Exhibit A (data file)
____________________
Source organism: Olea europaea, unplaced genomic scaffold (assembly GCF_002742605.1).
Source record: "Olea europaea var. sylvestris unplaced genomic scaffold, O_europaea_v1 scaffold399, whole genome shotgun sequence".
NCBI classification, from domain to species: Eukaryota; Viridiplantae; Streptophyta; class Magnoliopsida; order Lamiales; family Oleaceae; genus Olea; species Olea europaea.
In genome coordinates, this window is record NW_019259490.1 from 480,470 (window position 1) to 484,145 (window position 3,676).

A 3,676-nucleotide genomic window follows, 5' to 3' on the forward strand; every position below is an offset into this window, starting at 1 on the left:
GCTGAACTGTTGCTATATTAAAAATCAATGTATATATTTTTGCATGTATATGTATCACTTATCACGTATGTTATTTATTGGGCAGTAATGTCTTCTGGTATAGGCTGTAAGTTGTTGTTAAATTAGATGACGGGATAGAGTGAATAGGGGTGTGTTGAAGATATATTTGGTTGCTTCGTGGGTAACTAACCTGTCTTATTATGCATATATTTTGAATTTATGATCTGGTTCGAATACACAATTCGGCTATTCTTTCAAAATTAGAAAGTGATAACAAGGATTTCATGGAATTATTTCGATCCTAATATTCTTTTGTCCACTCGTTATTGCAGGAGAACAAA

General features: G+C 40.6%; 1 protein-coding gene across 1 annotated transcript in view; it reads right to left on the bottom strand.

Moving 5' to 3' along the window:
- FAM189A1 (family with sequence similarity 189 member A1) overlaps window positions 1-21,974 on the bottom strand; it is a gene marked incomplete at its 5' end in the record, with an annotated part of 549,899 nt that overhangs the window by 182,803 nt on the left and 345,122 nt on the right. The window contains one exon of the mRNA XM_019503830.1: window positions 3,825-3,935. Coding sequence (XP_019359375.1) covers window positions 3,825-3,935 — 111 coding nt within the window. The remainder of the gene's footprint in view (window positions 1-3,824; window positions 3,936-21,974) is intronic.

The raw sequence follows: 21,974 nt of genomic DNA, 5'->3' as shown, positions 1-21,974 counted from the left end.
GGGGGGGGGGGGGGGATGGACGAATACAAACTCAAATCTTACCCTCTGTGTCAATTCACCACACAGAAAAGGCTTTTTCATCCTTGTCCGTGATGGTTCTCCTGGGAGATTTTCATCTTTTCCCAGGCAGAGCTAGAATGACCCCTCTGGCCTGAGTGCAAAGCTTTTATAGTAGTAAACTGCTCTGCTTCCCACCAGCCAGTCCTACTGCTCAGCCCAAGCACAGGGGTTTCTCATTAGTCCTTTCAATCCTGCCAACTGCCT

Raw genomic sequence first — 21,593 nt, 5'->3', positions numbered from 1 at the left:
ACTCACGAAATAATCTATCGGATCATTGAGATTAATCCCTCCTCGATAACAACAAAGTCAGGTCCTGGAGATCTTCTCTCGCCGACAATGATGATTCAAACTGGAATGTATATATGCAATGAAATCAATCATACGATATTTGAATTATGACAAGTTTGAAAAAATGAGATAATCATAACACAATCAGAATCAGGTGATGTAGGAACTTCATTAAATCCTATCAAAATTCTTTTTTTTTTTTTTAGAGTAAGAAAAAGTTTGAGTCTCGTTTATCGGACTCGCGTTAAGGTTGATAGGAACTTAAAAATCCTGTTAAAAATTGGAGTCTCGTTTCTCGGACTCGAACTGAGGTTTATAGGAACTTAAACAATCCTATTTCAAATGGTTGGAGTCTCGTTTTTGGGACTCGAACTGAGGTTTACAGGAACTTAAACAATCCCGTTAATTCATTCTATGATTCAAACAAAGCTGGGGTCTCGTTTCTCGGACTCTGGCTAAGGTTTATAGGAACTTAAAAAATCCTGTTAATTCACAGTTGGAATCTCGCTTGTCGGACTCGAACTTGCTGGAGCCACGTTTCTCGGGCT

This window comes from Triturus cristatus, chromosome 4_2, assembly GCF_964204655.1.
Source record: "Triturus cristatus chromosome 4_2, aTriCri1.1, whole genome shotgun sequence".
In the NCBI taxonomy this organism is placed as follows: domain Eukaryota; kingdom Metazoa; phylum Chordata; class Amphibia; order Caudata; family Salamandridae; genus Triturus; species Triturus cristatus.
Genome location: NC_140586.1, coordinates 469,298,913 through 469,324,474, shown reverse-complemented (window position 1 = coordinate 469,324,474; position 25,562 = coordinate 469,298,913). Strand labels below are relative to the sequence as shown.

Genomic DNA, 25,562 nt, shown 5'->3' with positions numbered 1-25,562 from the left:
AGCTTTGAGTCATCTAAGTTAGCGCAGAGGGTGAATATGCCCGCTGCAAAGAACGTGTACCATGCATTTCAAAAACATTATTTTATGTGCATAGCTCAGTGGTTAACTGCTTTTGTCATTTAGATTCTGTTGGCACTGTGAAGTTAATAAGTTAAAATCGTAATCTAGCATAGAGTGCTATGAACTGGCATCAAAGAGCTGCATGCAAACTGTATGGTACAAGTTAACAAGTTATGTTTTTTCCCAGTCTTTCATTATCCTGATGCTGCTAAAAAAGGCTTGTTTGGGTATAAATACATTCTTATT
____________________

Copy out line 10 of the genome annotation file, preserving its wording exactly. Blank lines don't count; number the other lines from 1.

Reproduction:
The raw sequence follows: 21,974 nt of genomic DNA, 5'->3' as shown, positions 1-21,974 counted from the left end.